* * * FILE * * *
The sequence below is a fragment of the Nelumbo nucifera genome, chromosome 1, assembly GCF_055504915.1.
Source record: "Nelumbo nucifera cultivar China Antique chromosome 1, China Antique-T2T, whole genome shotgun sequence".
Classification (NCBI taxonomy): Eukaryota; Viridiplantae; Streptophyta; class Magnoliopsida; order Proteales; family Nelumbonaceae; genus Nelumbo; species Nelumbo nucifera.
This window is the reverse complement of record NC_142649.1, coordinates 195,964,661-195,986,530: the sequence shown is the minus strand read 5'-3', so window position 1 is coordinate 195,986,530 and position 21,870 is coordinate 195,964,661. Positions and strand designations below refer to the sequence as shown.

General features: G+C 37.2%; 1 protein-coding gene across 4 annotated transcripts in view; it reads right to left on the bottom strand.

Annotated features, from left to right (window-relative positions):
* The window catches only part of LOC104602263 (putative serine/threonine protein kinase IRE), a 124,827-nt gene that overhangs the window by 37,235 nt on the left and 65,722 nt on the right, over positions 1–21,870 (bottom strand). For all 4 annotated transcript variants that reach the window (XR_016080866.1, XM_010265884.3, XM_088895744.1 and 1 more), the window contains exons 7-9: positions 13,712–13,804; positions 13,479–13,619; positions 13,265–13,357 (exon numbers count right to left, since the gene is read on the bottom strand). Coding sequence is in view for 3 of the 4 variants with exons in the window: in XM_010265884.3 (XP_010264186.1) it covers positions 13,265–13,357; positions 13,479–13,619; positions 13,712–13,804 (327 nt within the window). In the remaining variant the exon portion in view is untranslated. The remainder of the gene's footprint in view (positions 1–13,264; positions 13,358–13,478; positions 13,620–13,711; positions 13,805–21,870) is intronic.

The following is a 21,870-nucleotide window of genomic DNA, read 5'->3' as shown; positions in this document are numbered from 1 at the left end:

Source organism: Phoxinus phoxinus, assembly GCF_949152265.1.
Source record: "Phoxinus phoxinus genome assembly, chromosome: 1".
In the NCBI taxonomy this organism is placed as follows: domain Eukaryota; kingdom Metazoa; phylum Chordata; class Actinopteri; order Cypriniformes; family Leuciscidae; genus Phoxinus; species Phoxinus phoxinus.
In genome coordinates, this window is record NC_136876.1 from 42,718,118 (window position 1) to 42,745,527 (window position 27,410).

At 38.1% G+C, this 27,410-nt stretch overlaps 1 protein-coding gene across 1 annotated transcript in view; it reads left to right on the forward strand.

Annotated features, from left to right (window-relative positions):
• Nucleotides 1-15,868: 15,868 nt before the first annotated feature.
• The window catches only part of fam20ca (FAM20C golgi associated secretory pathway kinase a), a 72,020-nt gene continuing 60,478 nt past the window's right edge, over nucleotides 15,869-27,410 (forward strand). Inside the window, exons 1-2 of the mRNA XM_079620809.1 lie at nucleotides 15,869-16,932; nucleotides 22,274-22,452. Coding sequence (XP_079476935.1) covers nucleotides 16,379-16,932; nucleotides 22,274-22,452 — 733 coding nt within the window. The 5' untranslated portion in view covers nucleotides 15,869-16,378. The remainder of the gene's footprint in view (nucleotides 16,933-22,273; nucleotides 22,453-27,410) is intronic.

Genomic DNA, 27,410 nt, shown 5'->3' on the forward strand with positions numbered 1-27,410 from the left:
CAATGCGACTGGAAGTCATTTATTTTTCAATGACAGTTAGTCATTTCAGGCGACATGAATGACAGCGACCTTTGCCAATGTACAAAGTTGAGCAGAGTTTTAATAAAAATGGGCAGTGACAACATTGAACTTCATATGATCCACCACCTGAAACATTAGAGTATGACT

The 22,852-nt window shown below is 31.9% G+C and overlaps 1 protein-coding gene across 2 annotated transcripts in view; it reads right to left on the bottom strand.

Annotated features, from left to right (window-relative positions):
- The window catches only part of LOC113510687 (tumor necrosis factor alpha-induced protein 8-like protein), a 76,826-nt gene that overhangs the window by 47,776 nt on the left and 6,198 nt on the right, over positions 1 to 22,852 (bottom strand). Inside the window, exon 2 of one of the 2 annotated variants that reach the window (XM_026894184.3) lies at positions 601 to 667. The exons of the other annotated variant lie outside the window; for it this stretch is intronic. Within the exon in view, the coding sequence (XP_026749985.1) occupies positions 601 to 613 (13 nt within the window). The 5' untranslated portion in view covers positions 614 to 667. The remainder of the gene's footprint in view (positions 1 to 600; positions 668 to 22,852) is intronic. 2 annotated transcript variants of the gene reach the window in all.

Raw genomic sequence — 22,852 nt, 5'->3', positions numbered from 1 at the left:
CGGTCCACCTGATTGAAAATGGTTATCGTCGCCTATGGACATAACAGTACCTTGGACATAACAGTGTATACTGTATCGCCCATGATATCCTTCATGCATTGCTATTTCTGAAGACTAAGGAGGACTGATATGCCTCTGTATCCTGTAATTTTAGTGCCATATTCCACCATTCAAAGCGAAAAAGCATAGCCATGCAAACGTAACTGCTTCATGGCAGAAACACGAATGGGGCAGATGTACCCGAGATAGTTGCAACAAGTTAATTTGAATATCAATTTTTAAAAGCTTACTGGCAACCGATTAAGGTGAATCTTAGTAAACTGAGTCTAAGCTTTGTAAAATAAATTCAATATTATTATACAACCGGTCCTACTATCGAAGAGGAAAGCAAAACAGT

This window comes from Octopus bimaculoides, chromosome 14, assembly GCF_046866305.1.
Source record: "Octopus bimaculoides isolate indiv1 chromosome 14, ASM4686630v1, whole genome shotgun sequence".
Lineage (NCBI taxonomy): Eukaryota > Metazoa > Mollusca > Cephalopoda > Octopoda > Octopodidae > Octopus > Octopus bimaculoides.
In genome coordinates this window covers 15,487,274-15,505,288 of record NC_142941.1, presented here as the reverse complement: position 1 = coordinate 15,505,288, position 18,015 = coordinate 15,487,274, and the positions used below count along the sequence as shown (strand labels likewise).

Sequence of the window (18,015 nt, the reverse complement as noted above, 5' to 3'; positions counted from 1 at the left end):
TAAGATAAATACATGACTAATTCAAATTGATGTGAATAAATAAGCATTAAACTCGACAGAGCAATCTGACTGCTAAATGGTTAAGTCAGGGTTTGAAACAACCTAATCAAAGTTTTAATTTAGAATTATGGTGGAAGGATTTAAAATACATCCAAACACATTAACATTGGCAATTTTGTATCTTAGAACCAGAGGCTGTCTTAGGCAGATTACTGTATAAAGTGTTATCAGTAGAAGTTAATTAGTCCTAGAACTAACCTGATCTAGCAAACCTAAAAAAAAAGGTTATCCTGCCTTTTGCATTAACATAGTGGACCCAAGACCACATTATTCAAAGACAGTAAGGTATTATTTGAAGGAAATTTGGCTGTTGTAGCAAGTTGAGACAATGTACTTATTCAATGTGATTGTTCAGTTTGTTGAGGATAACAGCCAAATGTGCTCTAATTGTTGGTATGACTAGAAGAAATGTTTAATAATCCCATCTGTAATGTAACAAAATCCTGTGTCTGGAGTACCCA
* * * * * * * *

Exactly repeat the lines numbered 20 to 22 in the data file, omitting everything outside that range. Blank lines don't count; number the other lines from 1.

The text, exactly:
Annotated features, from left to right (window-relative positions):
- The window catches only part of LOC113510687 (tumor necrosis factor alpha-induced protein 8-like protein), a 76,826-nt gene that overhangs the window by 47,776 nt on the left and 6,198 nt on the right, over positions 1 to 22,852 (bottom strand). Inside the window, exon 2 of one of the 2 annotated variants that reach the window (XM_026894184.3) lies at positions 601 to 667. The exons of the other annotated variant lie outside the window; for it this stretch is intronic. Within the exon in view, the coding sequence (XP_026749985.1) occupies positions 601 to 613 (13 nt within the window). The 5' untranslated portion in view covers positions 614 to 667. The remainder of the gene's footprint in view (positions 1 to 600; positions 668 to 22,852) is intronic. 2 annotated transcript variants of the gene reach the window in all.

Raw genomic sequence — 22,852 nt, 5'->3', positions numbered from 1 at the left: